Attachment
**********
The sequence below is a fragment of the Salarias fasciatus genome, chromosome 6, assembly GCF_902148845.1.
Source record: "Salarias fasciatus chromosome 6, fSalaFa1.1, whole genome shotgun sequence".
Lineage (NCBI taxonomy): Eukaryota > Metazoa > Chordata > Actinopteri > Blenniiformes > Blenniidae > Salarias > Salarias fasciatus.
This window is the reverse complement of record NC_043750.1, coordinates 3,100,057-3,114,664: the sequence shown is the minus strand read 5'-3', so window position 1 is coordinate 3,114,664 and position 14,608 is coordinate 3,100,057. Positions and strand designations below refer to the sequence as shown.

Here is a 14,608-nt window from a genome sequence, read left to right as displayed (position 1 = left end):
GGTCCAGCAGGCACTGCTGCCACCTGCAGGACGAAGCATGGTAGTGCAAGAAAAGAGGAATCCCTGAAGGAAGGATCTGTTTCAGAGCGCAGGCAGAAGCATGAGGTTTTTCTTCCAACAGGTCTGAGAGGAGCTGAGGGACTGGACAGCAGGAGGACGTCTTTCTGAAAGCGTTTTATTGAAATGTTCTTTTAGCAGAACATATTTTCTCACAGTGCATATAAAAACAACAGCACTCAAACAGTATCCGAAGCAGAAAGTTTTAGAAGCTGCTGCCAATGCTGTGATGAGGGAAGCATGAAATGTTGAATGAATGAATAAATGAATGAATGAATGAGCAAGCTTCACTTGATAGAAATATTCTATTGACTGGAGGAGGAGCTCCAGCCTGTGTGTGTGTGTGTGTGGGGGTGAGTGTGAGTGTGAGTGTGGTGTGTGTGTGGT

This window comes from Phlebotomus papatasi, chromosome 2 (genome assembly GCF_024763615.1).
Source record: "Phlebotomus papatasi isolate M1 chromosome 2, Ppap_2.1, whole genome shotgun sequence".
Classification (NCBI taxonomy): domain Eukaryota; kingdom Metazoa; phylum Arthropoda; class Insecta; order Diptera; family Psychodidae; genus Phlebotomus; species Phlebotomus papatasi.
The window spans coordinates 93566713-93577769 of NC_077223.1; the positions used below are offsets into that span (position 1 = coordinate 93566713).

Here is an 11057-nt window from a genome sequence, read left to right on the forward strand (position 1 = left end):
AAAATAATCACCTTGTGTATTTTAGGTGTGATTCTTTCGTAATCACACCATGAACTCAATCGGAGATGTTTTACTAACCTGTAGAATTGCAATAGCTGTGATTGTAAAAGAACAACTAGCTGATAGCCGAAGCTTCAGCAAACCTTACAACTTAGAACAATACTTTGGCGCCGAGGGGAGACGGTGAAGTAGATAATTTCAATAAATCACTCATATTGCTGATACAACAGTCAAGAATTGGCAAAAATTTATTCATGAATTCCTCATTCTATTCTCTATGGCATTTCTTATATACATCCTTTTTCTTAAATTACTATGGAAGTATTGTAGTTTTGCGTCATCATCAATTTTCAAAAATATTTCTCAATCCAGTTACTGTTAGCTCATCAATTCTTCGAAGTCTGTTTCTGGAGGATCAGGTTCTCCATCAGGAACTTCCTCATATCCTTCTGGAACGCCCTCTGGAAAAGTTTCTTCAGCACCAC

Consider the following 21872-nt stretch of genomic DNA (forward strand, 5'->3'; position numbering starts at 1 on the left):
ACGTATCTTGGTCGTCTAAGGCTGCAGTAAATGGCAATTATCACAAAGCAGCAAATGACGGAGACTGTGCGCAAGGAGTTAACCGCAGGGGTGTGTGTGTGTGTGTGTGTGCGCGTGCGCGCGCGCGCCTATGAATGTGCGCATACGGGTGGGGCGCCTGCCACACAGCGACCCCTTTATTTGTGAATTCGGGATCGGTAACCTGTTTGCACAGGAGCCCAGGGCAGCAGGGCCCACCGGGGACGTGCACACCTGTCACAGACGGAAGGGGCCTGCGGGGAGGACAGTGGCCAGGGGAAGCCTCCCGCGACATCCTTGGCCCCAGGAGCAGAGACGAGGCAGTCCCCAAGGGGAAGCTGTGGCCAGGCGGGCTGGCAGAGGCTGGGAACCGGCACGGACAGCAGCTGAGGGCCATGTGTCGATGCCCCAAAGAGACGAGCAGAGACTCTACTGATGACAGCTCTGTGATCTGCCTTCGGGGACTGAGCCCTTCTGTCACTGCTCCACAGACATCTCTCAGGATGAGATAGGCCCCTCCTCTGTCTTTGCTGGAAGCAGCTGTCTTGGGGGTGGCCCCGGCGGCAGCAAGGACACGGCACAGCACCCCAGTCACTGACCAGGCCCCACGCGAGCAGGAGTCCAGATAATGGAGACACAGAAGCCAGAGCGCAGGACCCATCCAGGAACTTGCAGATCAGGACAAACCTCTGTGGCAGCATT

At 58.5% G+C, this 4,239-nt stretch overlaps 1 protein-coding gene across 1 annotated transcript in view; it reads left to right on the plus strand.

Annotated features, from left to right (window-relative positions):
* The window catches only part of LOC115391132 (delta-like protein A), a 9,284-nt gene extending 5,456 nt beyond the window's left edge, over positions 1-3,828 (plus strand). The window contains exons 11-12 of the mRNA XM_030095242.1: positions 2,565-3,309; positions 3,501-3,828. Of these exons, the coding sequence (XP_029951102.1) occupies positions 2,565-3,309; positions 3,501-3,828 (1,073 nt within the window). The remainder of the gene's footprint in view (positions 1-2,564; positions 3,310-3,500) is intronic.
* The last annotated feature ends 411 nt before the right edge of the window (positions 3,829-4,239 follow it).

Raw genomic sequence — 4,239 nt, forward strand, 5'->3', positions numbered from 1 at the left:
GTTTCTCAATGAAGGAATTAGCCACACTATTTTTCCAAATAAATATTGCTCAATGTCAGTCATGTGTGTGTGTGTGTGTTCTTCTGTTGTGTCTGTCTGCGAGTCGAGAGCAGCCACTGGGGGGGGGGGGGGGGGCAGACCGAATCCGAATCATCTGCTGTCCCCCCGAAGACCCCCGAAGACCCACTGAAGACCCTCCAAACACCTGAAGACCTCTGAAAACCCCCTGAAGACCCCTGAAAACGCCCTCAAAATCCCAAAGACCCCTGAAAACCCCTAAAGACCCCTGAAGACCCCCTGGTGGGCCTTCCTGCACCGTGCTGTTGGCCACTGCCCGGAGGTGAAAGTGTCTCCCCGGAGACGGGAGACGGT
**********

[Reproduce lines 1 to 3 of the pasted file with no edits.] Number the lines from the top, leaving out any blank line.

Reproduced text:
The sequence below is a fragment of the Salarias fasciatus genome, chromosome 6, assembly GCF_902148845.1.
Source record: "Salarias fasciatus chromosome 6, fSalaFa1.1, whole genome shotgun sequence".
Lineage (NCBI taxonomy): Eukaryota > Metazoa > Chordata > Actinopteri > Blenniiformes > Blenniidae > Salarias > Salarias fasciatus.